Tuesday, 28 October 2008
In praise of a good workshop
Having a good space to work in makes it massively easier to do good work.
At first my workshop was the spare bedroom: a tiny child's room. Then I got my CNC router, took over the dining room too. This meant that most of my tools and materials were stored in one place, and I was working in another, which resulted in a huge waste of time and a perpetual battle against clutter. It was also impossible to keep the metal swarf out of the rest of the house.
Now I've moved, and I have a single garage as a workshop. It's still a bit cramped, but it's a massive improvement.
Here are some of the highlights of what I've set up.
CNC router enclosure with high static pressure extractor. The fan can easily be fitted with a flexible duct that I can put out of the door when I'm cutting anything noxious of especially dusty. The box keeps the extreme mess that routing makes off the rest of the workshop, and should contain the splashes from the flood coolant (more on that in a later post). The box walls are 4mm double wall polycarbonate intended for low cost greenhouses, on an Al angle frame.
CNC router. K2 KG-2539, which seems to offer pretty good performance for an excellent ~$7500 including the trimmings. I paid $5000 for a machine without a tabletop, cables, cable chains, or servo drive electronics, and built them myself. It wasn't a smart way to earn $2500 less the cost of the parts, since that didn't leave much actual saving and took a great deal of time that would have been better spent on other things.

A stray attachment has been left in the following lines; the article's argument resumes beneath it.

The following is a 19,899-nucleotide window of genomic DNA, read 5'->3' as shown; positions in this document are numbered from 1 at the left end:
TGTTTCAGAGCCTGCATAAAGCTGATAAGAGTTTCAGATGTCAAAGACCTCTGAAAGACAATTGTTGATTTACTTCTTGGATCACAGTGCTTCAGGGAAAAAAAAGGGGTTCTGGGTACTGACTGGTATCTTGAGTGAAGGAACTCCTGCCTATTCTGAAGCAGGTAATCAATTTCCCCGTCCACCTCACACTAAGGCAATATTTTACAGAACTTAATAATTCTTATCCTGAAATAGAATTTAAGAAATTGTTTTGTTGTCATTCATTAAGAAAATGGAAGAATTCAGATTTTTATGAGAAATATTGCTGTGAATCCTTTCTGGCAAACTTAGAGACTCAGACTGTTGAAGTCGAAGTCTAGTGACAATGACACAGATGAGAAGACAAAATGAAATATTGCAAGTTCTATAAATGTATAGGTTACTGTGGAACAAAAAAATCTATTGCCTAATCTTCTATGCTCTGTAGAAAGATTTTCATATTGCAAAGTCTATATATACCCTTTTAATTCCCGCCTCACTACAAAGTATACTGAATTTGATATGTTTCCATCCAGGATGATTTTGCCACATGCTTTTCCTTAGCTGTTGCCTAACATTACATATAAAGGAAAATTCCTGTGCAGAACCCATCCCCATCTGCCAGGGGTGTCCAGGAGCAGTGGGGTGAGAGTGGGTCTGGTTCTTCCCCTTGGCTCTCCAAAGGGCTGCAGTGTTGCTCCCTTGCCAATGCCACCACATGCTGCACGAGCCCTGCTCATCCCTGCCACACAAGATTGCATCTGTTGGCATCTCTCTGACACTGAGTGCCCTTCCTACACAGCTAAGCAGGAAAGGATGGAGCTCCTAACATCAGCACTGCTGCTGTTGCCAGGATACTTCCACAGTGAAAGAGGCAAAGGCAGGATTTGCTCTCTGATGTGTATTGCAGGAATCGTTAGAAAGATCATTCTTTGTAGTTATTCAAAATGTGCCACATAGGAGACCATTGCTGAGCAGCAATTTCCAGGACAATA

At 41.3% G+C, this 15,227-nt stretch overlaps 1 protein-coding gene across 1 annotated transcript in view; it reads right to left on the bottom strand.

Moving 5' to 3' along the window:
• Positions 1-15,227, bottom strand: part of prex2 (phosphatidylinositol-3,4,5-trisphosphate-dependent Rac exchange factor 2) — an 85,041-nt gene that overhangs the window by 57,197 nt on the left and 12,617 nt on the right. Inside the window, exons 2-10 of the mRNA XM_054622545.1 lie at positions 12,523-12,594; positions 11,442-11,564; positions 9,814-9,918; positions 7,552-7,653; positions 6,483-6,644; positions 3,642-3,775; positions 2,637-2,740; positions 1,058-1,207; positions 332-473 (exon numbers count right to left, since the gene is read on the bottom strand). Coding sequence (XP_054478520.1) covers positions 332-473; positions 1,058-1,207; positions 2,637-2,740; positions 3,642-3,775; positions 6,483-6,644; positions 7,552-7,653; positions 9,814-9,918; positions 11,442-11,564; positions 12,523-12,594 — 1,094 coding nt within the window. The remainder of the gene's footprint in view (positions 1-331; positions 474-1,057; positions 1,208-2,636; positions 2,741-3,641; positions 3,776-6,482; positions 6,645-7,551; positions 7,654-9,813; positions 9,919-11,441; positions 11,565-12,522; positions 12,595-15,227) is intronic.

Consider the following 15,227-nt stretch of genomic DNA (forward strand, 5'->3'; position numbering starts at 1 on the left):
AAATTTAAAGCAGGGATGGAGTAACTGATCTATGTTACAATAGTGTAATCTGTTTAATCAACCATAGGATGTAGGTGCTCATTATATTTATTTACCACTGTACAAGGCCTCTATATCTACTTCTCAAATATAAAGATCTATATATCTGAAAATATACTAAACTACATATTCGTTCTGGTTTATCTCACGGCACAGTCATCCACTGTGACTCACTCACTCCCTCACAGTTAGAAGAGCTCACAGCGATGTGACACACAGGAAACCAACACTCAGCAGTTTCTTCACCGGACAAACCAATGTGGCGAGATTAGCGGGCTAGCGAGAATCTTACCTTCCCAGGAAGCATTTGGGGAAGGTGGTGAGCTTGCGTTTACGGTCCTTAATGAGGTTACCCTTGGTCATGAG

Kress spindle, which has a surprising amount of torque and an very low run out. It was able to cut a big chunk off the top of a cast iron G cramp when I accidentally crashed the bit into it at 3600mm/min.
Around the spindle you can see the flood coolant delivery to the four orange nozzles, and the compressed air with optional mist to the grey locline with the red tip. I'll post later on building and using the coolant systems.
Between the flood nozzles is a ring brush that surrounds the bit. The open middle of the ring goes to a shop vacuum cleaner via the the big black hose.
Industrial shelves. Practically impossible to overload.
Really Useful Boxes (TM). From Staples, quite cheap yet sturdy, and it's possible to see what's in them through the walls. They're Euro standard sizes and shapes, too.
Home made work bench, from timber from a builders merchant.
Frankenstein's work bench, supporting the CNC router, (re)built from bench and desk parts salvaged from a skip. It's not really stiff enough: it wobbles at least 1cm when the router X axis starts or stops. I may stiffen it with X braces, or replace it, if I can see some evidence that the flex is actually a problem.
CNC controls. Joystick to control jogging. I haven't set up the HAL (hardware abstraction layer) to make it work yet, but that shouldn't be hard. I'll post about it when it's done.